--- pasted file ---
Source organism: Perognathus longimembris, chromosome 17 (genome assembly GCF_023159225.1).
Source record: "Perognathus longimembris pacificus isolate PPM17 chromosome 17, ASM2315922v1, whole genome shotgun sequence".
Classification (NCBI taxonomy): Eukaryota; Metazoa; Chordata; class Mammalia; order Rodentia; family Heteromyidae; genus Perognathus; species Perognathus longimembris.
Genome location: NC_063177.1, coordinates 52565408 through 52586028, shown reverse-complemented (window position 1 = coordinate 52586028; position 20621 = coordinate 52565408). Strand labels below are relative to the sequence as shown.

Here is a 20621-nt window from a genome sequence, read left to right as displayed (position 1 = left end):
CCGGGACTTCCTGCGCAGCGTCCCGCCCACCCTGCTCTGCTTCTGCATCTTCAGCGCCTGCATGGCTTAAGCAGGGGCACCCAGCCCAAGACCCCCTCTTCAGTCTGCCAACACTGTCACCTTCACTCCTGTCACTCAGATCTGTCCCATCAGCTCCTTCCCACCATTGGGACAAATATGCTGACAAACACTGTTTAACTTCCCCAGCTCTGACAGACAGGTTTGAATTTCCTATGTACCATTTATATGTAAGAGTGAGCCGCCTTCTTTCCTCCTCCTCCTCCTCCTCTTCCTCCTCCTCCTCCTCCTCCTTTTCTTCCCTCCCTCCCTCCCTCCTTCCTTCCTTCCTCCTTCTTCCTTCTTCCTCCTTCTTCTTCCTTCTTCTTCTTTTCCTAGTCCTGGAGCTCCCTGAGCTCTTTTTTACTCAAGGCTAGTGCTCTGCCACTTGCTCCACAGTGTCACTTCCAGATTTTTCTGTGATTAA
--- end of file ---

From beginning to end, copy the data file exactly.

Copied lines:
Source organism: Perognathus longimembris, chromosome 17 (genome assembly GCF_023159225.1).
Source record: "Perognathus longimembris pacificus isolate PPM17 chromosome 17, ASM2315922v1, whole genome shotgun sequence".
Classification (NCBI taxonomy): Eukaryota; Metazoa; Chordata; class Mammalia; order Rodentia; family Heteromyidae; genus Perognathus; species Perognathus longimembris.
Genome location: NC_063177.1, coordinates 52565408 through 52586028, shown reverse-complemented (window position 1 = coordinate 52586028; position 20621 = coordinate 52565408). Strand labels below are relative to the sequence as shown.

Here is a 20621-nt window from a genome sequence, read left to right as displayed (position 1 = left end):
CCGGGACTTCCTGCGCAGCGTCCCGCCCACCCTGCTCTGCTTCTGCATCTTCAGCGCCTGCATGGCTTAAGCAGGGGCACCCAGCCCAAGACCCCCTCTTCAGTCTGCCAACACTGTCACCTTCACTCCTGTCACTCAGATCTGTCCCATCAGCTCCTTCCCACCATTGGGACAAATATGCTGACAAACACTGTTTAACTTCCCCAGCTCTGACAGACAGGTTTGAATTTCCTATGTACCATTTATATGTAAGAGTGAGCCGCCTTCTTTCCTCCTCCTCCTCCTCCTCTTCCTCCTCCTCCTCCTCCTCCTTTTCTTCCCTCCCTCCCTCCCTCCTTCCTTCCTTCCTCCTTCTTCCTTCTTCCTCCTTCTTCTTCCTTCTTCTTCTTTTCCTAGTCCTGGAGCTCCCTGAGCTCTTTTTTACTCAAGGCTAGTGCTCTGCCACTTGCTCCACAGTGTCACTTCCAGATTTTTCTGTGATTAA